An American Church That Might Have Been (via Keith Watkins Historian)


The Disciples have long been at the forefront of the ecumenical movement. While we weren’t officially present on the day that what became the Consultation on Christian Union in 1960, we were quickly a part of the effort.  Keith Watkins has begun a series of posts at his blog that is worth attending to. On that Sunday in 1960, at Grace Cathedral (a church, by the way, that my parents were members at the time), Eugene Carson Blake, the leader of the United Presbyterian Church (the northern branch that would later form part of the PCUSA) and James Pike, Bishop of the Episcopal Church in Northern California, called on the churches to join together as one body.

As a community of Disciples, readers of [D]mergent might wish to keep watch over this series.

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An American Church That Might Have Been On Sunday December 4, 1960, a sermon preached in San Francisco seized the imagination of people across the United States and much of the English-speaking world. Two of the highest profile Christian leaders in the nation—Eugene Carson Blake, Stated Clerk of the United Presbyterian Church, and James A. Pike, widely-known Episcopal bishop—conducted worship at Grace Episcopal Cathedral high atop Nob Hill. As bishop of the Diocese of San Francisco, Pi … Read More

via Keith Watkins Historian

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2 thoughts on “An American Church That Might Have Been (via Keith Watkins Historian)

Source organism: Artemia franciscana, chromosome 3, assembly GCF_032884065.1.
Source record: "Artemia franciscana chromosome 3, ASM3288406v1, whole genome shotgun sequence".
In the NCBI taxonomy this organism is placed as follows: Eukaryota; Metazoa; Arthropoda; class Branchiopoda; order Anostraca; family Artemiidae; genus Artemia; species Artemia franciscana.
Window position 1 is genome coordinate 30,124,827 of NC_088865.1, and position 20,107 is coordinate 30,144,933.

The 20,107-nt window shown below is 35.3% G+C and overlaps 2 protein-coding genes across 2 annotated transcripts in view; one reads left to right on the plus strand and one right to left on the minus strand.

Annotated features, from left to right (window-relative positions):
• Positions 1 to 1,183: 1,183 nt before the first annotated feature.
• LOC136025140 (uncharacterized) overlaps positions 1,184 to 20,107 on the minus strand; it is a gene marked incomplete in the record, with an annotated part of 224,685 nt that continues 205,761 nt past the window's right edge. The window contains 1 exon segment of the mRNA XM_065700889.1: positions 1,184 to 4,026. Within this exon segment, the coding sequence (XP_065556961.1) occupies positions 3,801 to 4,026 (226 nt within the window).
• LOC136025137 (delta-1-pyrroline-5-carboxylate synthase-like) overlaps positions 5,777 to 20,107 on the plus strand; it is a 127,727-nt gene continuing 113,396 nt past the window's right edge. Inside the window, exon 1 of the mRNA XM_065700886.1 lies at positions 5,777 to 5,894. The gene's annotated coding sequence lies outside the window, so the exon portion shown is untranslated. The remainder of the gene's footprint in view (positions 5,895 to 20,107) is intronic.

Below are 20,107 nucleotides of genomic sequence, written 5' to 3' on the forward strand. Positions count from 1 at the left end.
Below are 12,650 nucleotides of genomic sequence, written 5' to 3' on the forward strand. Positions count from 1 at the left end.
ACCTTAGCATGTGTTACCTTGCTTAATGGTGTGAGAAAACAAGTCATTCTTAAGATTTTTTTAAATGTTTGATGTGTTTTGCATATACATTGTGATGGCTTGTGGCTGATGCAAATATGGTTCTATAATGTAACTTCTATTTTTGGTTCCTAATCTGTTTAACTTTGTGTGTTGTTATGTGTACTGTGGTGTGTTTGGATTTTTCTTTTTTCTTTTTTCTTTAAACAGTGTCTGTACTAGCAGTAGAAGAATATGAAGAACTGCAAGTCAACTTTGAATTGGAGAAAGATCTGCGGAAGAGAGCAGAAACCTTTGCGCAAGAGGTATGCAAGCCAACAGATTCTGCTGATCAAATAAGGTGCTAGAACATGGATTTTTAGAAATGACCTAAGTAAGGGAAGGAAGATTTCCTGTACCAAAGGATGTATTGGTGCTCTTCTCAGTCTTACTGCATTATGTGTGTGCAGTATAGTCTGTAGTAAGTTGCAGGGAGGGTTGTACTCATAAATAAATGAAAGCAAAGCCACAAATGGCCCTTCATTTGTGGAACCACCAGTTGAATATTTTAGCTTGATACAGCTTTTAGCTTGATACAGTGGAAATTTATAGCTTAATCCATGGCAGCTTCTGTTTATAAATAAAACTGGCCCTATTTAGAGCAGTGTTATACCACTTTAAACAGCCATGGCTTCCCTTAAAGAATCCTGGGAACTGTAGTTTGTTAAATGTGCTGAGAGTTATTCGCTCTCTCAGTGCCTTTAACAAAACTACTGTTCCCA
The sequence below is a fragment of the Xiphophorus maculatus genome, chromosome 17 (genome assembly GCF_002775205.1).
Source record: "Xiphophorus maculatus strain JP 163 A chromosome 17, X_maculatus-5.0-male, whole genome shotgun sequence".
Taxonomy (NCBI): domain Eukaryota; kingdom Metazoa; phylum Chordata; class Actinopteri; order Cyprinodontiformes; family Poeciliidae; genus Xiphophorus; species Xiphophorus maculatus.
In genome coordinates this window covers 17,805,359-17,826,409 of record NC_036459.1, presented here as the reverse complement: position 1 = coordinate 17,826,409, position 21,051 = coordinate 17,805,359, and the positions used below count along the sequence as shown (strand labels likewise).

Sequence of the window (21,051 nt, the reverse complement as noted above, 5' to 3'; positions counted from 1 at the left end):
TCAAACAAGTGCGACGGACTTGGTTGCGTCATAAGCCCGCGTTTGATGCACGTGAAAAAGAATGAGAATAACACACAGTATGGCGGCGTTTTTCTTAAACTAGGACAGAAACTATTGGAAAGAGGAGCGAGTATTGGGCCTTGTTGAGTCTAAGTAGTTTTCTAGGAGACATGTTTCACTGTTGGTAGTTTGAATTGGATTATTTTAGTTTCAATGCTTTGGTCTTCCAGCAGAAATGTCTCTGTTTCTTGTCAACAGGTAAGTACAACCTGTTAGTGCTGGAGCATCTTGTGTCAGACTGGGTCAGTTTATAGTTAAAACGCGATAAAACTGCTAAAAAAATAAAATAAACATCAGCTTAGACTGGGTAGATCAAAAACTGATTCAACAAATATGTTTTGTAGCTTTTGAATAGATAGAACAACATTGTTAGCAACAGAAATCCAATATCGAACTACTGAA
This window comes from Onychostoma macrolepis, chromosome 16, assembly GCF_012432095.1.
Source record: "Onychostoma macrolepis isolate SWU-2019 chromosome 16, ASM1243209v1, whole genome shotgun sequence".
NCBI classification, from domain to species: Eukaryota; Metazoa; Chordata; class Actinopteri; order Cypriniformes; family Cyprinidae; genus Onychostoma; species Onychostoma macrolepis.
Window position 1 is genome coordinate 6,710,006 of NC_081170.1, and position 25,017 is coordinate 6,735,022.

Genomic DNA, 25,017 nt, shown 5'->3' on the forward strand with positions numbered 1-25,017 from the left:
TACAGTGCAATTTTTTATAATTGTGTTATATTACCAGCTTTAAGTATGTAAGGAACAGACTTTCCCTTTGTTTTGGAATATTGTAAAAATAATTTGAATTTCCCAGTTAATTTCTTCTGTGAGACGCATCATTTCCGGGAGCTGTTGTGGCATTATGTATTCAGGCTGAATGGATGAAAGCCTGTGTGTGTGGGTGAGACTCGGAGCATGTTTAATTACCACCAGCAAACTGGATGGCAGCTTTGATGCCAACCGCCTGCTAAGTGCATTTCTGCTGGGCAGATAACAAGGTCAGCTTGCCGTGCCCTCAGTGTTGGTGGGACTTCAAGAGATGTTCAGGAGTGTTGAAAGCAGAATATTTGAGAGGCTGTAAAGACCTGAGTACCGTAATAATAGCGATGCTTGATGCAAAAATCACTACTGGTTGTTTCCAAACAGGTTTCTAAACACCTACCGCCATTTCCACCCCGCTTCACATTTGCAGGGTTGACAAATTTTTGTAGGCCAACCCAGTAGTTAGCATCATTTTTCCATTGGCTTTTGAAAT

1. Bob, thank you for encouraging Disciples to read the series on COCU. I have long thought that the consensus about the faith, form, and worship of the church that emerged in COCU’s earlier period represented the same intention that motivated Disciples during the years when Alexander Campbell was our premier theologian. In both periods of time, the intention was to develop a generic form of Christianity, the primary entity without proprietary brand (denominational) variations. One of my disappointments was that Disciples as a whole showed so little interest. We were too intent on celebrating those things that distinguished us from the others, the result being that we failed to focus on those things that bound us together.

    I have posted a second column about COCU, this one calling attention to “An Order of Worship,” published in 1968. I have also filed in the resources section of my blog a 15-page version of that liturgy and commentary that was prepared for the recent Turner Lectures in Yakima, WA, sponsored each year by Disciples in the Northwest Region. Keith

  2. Keith,

    Thank you for the history lesson. It is nice to know that the original motives for Disciples still live and keep reemerging.

    By not being directly connected to the events of Sunday, December 4, 1960, I have none of the 50-year frustrations, exasperations, and weariness. I still think it is possible for the churches and even the long-established major religions to unify.

    I will offer my voice this Sunday, October 31, 2010 with a call for REFORMATION II. This time, instead of schism, maybe there can be unification.

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